Before his newfound career as a self-proclaimed "Crunk Rock a.k.a. Douche Wave" musician, Trouble Andrew was known as Trevor Andrew, a Burton-sponsored pro rider and member of the 1998 and 2002 U.S. Olympic snowboarding teams. In 2004, Trevor's riding career came to halt when he tore his ACL in an accident. But during his nine-month hiatus off the slopes, T.A. found his musical calling and—with the help of wife Santigold, who snuck his mixtapes to production team Shitaki Monkey—"Trouble" was born.

Despite being unable to compete in last weekend's Winter X Games in Aspen, Trouble Andrew was still making noise as a musical performer at the club Belly Up. T.A. will also be at the Vancouver Winter Games later this month for another live performance. We got a chance to check in with the stylin' frontman to get his commentary on Santigold, X Games '08, and even Degrassi alum, Drake...

Interview by Tara Aquino

VIDEO: "Chase Money" (2006), Trouble Andrew
TROUBLE ANDREW SAYS: "I did that video in 2006. "Chase" was actually one of the first songs I ever wrote. I had just moved to Brooklyn and then we did the video at KCDC Skateboard Shop. It was really just like a party. We just gathered a bunch of friends and just filmed the party."

COMPLEX SAYS: Looks like some skaters were there, too.

TA SAYS: "Yea, Rodney Torres was there. There were a couple pro snowboarders like Romain DeMarchi and JP Solberg. There were other cameos by friends too, like Spank Rock. Tyson Beckford came through and Santi was there. But it was really like a big collaboration with everyone just coming through and hanging out and all supporting the new project. Like I said, at that time, it was the first song I released and so we all kinda came together and celebrated and made a little video out of it."


VIDEO: Santigold's "Why Clean Water Matters" Interview for Summit On The Summit (2009)
TA SAYS: "That was really cool for me to watch because I was in Canada while she was climbing the mountain and I was initially scheduled to go with her. I couldn't go 'cause I was finishing the record and we were booked for all these shows and stuff. I was really bummed that I couldn't be there and see what she was doing and her whole challenge.

I would check on Summit On The Summit everyday and kinda just see where they were, what's going on, and look at the pictures and the videos. It was nice to see her talking, see what she was going through, and kind of have some visual. She would call me every day from a satellite phone in the morning—it was actually her night, and my early morning—so I would kind of have some visual of what was going on in my head. But it was nice that once I woke up and got on the computer, I could get a real visual of what she was telling me about where they were and what they were doing. I was really, really proud of her for doing that. It was a big challenge and they did it. It was great."


VIDEO: Danny Way's X Games Big Air Competition Crash (2008)
TA SAYS: "That comes with the territory and Danny Way has actually been someone I've watched since I was 10 years old. The first video I think I ever saw him in was one of the old Powell movies. I actually had a Danny Way pro model skateboard that I got when I was 12 years old, an H Street board that he had. I've really been watching him forever and he's definitely somebody whom you never know what's going to happen to and it's so exciting. He's constantly pushing the boundaries of the sport and really pushing everybody else to step their game up and think about it a different way. The big ramp stuff he's doing is amazing. That crash comes with the territory when you're pushing things that far. You're gonna get hurt along the way but he's a trooper. He always gets back up and seems to put himself together and go bigger than everybody else, so it's pretty amazing.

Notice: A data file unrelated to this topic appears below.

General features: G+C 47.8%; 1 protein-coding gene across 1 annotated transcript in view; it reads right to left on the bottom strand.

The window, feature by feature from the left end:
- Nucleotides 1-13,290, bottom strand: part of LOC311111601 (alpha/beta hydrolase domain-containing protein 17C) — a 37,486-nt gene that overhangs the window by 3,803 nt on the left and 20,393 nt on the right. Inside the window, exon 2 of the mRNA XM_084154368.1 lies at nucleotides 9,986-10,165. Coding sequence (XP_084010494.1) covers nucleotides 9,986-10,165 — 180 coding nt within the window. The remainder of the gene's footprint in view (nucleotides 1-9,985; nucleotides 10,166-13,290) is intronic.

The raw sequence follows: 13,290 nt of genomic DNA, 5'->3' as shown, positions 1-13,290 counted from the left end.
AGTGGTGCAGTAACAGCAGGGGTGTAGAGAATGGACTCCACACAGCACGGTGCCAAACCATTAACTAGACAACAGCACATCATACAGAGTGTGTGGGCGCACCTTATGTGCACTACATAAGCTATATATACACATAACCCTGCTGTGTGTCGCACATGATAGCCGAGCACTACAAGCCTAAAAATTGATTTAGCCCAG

VIDEO: Union Square Street Sessions (2008)
TA SAYS: "That was actually a crazy event for us to play out in New York. It was a crazy kind of event that included snowboarding and just to see people's faces that may not have ever really come close to a snowboard. It was a great event for me because that was like my world. It was cool to play our show and see my friends do their thing. It was rad."

COMPLEX SAYS: Did you compete at that?

TA SAYS: "No, I was actually injured at that time and so I just went and performed. It's nice for me, when I'm not snowboarding, that I can still go and participate and be a part of that energy. That's really what it's about. I'm going to the Olympics this time too and I'm not competing, but I'm actually playing a show. It'll be my third time going to the Olympics, but this time I'm just playing music. So it's actually exciting to be a part of events like that, like X Games and the Union Square thing. Just to be a part of that and showcase a side of it—the music and culture parallel with the snowboarding—it's rad. To watch my friends win and get them stoked on music is awesome.


VIDEO: Degrassi: The Next Generation Season 6 Trailer (2008)
TA SAYS: "I saw the original one when I was young, of course. But the new one, I don't really watch it but I've seen clips online because of Drake. Everyone's like—it's the big talk. I think I might have outgrown that show a couple years ago. [Laughs.] That is awkward but it happens. It's real life and they're trying to make it as real as possible. I do think it's cool that Drake is open and does stuff like that, especially being a rapper and everybody trying to be all macho. It's cool that he does stuff that's funny and that the character that he plays on the show is more vulnerable. Typically most rappers wouldn't be down for that and I think it's cool he's not just kinda stuck in a box of a career. He can be open, joke about it, and be lighthearted."



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